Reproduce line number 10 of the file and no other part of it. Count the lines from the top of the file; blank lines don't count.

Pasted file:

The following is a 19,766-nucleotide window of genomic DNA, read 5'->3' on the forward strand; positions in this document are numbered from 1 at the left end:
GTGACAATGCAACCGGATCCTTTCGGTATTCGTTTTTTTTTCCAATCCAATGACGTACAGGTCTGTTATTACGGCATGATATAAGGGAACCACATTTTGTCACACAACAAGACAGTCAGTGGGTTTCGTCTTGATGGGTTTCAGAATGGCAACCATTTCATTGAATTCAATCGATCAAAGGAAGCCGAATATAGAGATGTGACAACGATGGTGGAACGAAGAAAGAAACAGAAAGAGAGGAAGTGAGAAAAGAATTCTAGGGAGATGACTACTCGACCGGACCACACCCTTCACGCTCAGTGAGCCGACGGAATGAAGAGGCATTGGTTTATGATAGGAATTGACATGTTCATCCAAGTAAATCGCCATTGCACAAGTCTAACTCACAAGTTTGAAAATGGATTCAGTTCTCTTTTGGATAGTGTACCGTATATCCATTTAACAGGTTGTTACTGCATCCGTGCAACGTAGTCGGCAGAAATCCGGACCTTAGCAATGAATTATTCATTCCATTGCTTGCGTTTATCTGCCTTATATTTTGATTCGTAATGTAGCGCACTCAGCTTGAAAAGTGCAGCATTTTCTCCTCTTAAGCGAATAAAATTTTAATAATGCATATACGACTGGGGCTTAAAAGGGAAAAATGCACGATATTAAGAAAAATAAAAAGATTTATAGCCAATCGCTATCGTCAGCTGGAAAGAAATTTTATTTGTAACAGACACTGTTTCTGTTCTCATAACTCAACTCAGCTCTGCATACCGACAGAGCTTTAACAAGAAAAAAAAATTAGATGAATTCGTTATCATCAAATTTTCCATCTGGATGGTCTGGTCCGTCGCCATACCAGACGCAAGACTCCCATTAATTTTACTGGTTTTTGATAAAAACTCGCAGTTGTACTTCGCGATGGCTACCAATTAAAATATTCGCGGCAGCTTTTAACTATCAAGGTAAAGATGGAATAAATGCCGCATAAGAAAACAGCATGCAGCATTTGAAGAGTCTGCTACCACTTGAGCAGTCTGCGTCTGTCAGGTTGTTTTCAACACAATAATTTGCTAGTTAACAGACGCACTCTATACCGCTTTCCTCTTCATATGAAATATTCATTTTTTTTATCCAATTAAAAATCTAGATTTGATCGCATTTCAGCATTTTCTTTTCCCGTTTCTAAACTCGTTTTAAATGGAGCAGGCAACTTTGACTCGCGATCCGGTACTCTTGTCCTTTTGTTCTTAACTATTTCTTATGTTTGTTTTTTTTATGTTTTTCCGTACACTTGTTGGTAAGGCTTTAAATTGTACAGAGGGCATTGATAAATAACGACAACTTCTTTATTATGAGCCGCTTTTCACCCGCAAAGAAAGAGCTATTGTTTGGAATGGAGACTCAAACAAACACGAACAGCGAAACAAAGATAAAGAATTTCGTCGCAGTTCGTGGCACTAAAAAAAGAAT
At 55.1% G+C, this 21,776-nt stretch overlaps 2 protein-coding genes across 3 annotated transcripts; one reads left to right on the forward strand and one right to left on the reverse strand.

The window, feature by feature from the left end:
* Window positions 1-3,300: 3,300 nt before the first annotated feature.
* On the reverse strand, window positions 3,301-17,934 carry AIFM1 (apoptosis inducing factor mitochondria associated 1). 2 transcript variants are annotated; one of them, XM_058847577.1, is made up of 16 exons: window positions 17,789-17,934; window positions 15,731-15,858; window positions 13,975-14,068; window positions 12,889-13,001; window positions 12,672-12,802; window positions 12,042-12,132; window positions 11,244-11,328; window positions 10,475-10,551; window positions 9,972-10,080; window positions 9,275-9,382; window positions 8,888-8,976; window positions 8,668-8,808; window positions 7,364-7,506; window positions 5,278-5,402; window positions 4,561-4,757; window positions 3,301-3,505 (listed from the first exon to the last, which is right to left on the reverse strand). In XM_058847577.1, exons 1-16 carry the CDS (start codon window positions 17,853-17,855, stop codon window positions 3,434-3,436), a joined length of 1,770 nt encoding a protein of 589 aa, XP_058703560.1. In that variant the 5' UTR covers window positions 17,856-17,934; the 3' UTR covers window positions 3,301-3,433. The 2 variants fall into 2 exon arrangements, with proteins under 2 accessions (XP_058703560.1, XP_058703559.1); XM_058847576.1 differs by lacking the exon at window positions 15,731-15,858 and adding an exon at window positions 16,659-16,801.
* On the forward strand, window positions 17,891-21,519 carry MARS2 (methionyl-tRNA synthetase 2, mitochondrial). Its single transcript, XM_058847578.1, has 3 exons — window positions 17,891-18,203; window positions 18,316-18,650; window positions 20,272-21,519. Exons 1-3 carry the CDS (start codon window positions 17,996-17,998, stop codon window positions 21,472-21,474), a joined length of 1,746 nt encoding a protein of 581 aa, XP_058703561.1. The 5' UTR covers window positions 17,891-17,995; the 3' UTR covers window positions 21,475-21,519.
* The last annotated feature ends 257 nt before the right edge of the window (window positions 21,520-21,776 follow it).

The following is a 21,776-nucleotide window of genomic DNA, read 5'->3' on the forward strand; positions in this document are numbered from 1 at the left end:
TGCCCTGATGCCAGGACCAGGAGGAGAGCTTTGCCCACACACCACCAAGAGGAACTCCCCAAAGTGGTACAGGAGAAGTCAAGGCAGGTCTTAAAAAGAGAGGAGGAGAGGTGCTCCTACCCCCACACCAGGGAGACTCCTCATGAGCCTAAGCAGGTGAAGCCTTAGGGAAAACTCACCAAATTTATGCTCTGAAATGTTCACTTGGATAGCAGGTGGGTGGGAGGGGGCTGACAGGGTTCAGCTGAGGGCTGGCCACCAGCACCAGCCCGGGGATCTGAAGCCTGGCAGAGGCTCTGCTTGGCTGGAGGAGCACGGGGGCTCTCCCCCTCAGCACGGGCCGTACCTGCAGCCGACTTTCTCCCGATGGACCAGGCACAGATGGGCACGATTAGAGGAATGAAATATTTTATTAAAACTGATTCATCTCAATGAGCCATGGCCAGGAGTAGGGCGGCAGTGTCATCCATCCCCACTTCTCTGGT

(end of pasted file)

TGCCCTGATGCCAGGACCAGGAGGAGAGCTTTGCCCACACACCACCAAGAGGAACTCCCCAAAGTGGTACAGGAGAAGTCAAGGCAGGTCTTAAAAAGAGAGGAGGAGAGGTGCTCCTACCCCCACACCAGGGAGACTCCTCATGAGCCTAAGCAGGTGAAGCCTTAGGGAAAACTCACCAAATTTATGCTCTGAAATGTTCACTTGGATAGCAGGTGGGTGGGAGGGGGCTGACAGGGTTCAGCTGAGGGCTGGCCACCAGCACCAGCCCGGGGATCTGAAGCCTGGCAGAGGCTCTGCTTGGCTGGAGGAGCACGGGGGCTCTCCCCCTCAGCACGGGCCGTACCTGCAGCCGACTTTCTCCCGATGGACCAGGCACAGATGGGCACGATTAGAGGAATGAAATATTTTATTAAAACTGATTCATCTCAATGAGCCATGGCCAGGAGTAGGGCGGCAGTGTCATCCATCCCCACTTCTCTGGT